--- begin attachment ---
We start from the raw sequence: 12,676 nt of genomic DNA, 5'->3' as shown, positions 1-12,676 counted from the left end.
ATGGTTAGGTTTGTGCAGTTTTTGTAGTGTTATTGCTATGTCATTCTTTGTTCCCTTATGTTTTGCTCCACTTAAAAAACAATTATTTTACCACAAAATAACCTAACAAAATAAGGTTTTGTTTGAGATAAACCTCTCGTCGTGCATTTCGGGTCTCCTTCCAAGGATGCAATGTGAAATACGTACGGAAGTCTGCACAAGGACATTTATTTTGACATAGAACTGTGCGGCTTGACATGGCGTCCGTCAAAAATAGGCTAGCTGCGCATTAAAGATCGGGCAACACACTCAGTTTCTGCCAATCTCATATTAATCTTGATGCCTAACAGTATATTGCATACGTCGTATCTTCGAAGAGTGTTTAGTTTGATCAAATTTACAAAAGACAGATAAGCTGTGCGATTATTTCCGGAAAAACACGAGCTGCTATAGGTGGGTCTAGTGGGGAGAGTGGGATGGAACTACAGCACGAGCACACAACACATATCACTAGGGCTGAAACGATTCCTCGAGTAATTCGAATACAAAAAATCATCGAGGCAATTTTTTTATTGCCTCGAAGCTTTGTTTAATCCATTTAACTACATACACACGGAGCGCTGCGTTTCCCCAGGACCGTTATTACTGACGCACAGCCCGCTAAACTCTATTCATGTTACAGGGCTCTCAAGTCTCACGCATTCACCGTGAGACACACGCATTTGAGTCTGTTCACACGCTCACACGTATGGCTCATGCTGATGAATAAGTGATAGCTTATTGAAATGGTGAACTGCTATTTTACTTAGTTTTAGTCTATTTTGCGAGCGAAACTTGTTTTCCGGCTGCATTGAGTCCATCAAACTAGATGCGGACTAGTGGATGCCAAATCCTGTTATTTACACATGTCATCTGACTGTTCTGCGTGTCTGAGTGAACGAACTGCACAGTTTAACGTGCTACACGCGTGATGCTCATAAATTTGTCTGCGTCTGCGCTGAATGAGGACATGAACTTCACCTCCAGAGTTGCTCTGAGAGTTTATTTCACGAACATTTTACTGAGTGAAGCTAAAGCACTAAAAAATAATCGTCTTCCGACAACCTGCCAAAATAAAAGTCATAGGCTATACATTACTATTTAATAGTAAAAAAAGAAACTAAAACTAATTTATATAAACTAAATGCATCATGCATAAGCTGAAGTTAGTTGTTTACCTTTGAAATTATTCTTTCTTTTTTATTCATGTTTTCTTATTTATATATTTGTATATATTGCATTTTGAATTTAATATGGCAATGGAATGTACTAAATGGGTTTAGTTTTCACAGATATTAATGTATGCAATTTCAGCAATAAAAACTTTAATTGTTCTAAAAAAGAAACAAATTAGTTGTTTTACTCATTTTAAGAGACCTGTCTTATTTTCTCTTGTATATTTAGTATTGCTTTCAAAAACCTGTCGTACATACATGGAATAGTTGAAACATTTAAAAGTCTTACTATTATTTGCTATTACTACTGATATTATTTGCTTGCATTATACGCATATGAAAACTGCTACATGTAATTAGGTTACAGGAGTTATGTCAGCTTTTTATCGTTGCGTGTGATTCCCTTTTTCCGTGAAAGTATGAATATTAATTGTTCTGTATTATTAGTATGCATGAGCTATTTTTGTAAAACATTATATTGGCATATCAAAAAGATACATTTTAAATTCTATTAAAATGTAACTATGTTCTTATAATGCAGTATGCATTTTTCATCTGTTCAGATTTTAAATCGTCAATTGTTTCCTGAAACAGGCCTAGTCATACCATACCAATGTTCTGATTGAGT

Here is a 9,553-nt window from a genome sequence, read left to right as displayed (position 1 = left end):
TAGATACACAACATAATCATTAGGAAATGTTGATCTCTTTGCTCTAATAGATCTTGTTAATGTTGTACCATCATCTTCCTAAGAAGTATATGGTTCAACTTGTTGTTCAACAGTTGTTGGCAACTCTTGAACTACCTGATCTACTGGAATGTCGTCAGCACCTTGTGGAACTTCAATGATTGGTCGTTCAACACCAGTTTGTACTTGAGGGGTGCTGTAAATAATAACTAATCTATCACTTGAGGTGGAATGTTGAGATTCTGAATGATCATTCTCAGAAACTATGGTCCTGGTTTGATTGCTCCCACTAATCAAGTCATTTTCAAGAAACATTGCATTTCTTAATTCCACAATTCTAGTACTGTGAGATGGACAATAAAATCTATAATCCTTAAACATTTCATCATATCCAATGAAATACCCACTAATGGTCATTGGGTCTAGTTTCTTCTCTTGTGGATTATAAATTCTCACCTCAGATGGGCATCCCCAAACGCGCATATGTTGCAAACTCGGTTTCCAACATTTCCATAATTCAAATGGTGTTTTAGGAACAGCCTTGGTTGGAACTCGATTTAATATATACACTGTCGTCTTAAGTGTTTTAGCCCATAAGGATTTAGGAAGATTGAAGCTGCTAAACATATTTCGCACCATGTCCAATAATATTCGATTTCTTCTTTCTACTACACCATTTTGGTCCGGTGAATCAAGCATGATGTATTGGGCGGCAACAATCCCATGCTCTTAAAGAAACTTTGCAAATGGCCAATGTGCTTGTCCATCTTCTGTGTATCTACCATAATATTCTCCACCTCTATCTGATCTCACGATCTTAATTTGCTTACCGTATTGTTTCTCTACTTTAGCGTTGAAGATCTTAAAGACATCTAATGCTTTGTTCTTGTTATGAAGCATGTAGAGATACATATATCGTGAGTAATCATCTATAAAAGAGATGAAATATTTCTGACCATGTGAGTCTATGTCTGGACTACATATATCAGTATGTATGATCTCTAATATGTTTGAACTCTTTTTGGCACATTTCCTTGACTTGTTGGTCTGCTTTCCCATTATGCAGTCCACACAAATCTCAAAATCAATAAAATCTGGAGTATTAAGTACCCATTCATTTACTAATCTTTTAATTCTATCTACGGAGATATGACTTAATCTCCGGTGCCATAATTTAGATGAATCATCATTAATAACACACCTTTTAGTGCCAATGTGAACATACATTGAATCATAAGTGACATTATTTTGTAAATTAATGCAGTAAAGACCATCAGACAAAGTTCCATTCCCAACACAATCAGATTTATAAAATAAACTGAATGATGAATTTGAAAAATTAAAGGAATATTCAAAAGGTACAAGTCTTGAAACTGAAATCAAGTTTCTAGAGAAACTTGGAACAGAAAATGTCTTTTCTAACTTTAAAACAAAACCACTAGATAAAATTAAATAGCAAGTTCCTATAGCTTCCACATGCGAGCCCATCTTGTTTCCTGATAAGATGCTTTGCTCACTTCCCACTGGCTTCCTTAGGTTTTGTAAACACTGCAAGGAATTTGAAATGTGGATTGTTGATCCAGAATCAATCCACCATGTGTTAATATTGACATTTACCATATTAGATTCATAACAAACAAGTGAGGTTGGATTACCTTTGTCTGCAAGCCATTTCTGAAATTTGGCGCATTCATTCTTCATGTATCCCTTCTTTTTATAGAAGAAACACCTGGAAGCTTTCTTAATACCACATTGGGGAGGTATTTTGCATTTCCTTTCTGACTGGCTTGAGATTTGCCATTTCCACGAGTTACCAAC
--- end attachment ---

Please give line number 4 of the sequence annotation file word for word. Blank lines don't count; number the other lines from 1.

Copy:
TAGATACACAACATAATCATTAGGAAATGTTGATCTCTTTGCTCTAATAGATCTTGTTAATGTTGTACCATCATCTTCCTAAGAAGTATATGGTTCAACTTGTTGTTCAACAGTTGTTGGCAACTCTTGAACTACCTGATCTACTGGAATGTCGTCAGCACCTTGTGGAACTTCAATGATTGGTCGTTCAACACCAGTTTGTACTTGAGGGGTGCTGTAAATAATAACTAATCTATCACTTGAGGTGGAATGTTGAGATTCTGAATGATCATTCTCAGAAACTATGGTCCTGGTTTGATTGCTCCCACTAATCAAGTCATTTTCAAGAAACATTGCATTTCTTAATTCCACAATTCTAGTACTGTGAGATGGACAATAAAATCTATAATCCTTAAACATTTCATCATATCCAATGAAATACCCACTAATGGTCATTGGGTCTAGTTTCTTCTCTTGTGGATTATAAATTCTCACCTCAGATGGGCATCCCCAAACGCGCATATGTTGCAAACTCGGTTTCCAACATTTCCATAATTCAAATGGTGTTTTAGGAACAGCCTTGGTTGGAACTCGATTTAATATATACACTGTCGTCTTAAGTGTTTTAGCCCATAAGGATTTAGGAAGATTGAAGCTGCTAAACATATTTCGCACCATGTCCAATAATATTCGATTTCTTCTTTCTACTACACCATTTTGGTCCGGTGAATCAAGCATGATGTATTGGGCGGCAACAATCCCATGCTCTTAAAGAAACTTTGCAAATGGCCAATGTGCTTGTCCATCTTCTGTGTATCTACCATAATATTCTCCACCTCTATCTGATCTCACGATCTTAATTTGCTTACCGTATTGTTTCTCTACTTTAGCGTTGAAGATCTTAAAGACATCTAATGCTTTGTTCTTGTTATGAAGCATGTAGAGATACATATATCGTGAGTAATCATCTATAAAAGAGATGAAATATTTCTGACCATGTGAGTCTATGTCTGGACTACATATATCAGTATGTATGATCTCTAATATGTTTGAACTCTTTTTGGCACATTTCCTTGACTTGTTGGTCTGCTTTCCCATTATGCAGTCCACACAAATCTCAAAATCAATAAAATCTGGAGTATTAAGTACCCATTCATTTACTAATCTTTTAATTCTATCTACGGAGATATGACTTAATCTCCGGTGCCATAATTTAGATGAATCATCATTAATAACACACCTTTTAGTGCCAATGTGAACATACATTGAATCATAAGTGACATTATTTTGTAAATTAATGCAGTAAAGACCATCAGACAAAGTTCCATTCCCAACACAATCAGATTTATAAAATAAACTGAATGATGAATTTGAAAAATTAAAGGAATATTCAAAAGGTACAAGTCTTGAAACTGAAATCAAGTTTCTAGAGAAACTTGGAACAGAAAATGTCTTTTCTAACTTTAAAACAAAACCACTAGATAAAATTAAATAGCAAGTTCCTATAGCTTCCACATGCGAGCCCATCTTGTTTCCTGATAAGATGCTTTGCTCACTTCCCACTGGCTTCCTTAGGTTTTGTAAACACTGCAAGGAATTTGAAATGTGGATTGTTGATCCAGAATCAATCCACCATGTGTTAATATTGACATTTACCATATTAGATTCATAACAAACAAGTGAGGTTGGATTACCTTTGTCTGCAAGCCATTTCTGAAATTTGGCGCATTCATTCTTCATGTATCCCTTCTTTTTATAGAAGAAACACCTGGAAGCTTTCTTAATACCACATTGGGGAGGTATTTTGCATTTCCTTTCTGACTGGCTTGAGATTTGCCATTTCCACGAGTTACCAAC